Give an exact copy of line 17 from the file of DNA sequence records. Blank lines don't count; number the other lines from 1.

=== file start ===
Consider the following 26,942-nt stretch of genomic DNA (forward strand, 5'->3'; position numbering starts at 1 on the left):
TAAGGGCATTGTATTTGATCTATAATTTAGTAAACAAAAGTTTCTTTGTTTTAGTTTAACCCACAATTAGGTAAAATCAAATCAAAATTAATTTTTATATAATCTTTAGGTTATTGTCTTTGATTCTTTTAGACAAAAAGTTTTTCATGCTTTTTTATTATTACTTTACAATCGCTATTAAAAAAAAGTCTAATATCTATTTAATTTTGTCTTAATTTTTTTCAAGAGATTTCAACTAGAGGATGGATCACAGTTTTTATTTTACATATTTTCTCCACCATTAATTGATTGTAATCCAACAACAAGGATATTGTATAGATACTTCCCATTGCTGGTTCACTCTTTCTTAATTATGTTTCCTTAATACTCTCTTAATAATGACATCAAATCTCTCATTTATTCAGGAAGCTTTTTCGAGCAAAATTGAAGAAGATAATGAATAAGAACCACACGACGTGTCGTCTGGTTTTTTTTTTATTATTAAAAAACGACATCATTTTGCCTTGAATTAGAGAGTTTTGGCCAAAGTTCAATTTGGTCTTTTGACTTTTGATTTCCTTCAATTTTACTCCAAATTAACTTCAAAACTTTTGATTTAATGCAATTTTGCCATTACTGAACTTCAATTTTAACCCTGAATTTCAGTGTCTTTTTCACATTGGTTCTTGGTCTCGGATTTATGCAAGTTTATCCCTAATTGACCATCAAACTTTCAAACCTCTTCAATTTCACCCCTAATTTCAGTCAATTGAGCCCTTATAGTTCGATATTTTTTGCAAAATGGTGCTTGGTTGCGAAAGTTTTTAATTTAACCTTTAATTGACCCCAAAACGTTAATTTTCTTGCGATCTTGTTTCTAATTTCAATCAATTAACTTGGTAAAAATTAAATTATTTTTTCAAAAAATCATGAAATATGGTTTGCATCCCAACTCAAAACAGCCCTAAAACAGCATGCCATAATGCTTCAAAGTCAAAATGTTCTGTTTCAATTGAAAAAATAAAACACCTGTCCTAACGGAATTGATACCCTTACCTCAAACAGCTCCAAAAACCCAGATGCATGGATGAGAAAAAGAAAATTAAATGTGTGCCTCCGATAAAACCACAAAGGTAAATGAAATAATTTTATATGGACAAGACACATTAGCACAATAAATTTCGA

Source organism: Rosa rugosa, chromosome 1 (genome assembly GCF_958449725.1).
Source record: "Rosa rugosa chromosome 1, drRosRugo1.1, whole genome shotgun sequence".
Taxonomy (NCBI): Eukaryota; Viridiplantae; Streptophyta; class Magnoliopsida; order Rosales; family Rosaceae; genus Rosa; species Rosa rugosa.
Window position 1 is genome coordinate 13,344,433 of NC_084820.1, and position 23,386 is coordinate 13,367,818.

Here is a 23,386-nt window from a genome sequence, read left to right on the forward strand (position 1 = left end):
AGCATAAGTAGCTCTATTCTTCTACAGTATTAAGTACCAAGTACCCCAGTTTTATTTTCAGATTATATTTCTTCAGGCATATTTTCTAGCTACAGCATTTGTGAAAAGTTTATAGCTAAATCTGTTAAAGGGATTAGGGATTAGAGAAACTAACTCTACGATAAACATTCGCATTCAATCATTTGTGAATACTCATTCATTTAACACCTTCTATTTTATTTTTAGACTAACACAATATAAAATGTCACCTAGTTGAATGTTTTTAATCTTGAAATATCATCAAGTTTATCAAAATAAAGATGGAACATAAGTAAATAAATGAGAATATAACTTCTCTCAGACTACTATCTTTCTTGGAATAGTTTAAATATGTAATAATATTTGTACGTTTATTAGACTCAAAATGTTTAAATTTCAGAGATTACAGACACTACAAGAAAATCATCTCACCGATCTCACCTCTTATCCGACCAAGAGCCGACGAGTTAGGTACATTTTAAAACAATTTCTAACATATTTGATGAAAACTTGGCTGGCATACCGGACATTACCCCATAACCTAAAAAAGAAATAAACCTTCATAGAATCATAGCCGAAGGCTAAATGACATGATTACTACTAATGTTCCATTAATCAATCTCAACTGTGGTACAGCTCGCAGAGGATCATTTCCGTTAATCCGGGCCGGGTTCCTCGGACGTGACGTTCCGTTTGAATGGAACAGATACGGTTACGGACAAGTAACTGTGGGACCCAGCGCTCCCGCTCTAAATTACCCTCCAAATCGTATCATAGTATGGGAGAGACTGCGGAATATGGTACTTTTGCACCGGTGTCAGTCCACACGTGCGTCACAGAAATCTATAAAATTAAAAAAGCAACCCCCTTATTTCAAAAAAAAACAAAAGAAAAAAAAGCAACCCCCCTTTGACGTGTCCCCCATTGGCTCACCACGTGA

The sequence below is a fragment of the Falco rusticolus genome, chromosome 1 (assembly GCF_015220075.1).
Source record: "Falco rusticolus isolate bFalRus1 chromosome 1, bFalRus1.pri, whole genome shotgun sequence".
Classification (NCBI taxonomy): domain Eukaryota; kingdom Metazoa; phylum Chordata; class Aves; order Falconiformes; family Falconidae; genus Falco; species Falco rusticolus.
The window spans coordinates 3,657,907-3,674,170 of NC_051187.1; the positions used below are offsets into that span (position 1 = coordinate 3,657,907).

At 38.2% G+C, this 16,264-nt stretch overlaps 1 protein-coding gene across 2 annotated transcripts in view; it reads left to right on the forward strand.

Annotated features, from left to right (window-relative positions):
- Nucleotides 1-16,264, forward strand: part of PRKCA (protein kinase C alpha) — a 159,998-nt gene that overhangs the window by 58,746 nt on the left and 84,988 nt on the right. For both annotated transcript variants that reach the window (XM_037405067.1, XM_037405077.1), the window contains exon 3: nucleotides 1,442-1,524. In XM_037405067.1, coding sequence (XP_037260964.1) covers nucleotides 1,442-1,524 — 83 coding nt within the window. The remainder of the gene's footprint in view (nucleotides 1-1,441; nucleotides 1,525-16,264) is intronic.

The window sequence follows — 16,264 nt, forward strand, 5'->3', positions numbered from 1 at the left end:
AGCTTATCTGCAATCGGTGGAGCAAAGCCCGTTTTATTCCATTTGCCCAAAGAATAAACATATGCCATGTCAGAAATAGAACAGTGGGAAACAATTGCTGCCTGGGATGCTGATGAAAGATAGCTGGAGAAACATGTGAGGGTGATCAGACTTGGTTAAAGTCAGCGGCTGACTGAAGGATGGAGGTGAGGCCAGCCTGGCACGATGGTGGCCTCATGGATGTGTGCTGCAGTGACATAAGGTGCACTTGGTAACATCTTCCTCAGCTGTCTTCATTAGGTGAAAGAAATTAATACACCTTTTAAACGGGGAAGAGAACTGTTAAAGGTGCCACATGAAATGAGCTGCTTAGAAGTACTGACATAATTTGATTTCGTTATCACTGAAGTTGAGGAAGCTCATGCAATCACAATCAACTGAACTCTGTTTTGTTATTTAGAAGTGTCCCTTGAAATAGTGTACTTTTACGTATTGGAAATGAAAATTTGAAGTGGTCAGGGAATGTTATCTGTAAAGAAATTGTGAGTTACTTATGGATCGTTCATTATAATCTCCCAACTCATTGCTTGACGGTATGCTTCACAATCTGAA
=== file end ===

AGCTTATCTGCAATCGGTGGAGCAAAGCCCGTTTTATTCCATTTGCCCAAAGAATAAACATATGCCATGTCAGAAATAGAACAGTGGGAAACAATTGCTGCCTGGGATGCTGATGAAAGATAGCTGGAGAAACATGTGAGGGTGATCAGACTTGGTTAAAGTCAGCGGCTGACTGAAGGATGGAGGTGAGGCCAGCCTGGCACGATGGTGGCCTCATGGATGTGTGCTGCAGTGACATAAGGTGCACTTGGTAACATCTTCCTCAGCTGTCTTCATTAGGTGAAAGAAATTAATACACCTTTTAAACGGGGAAGAGAACTGTTAAAGGTGCCACATGAAATGAGCTGCTTAGAAGTACTGACATAATTTGATTTCGTTATCACTGAAGTTGAGGAAGCTCATGCAATCACAATCAACTGAACTCTGTTTTGTTATTTAGAAGTGTCCCTTGAAATAGTGTACTTTTACGTATTGGAAATGAAAATTTGAAGTGGTCAGGGAATGTTATCTGTAAAGAAATTGTGAGTTACTTATGGATCGTTCATTATAATCTCCCAACTCATTGCTTGACGGTATGCTTCACAATCTGAA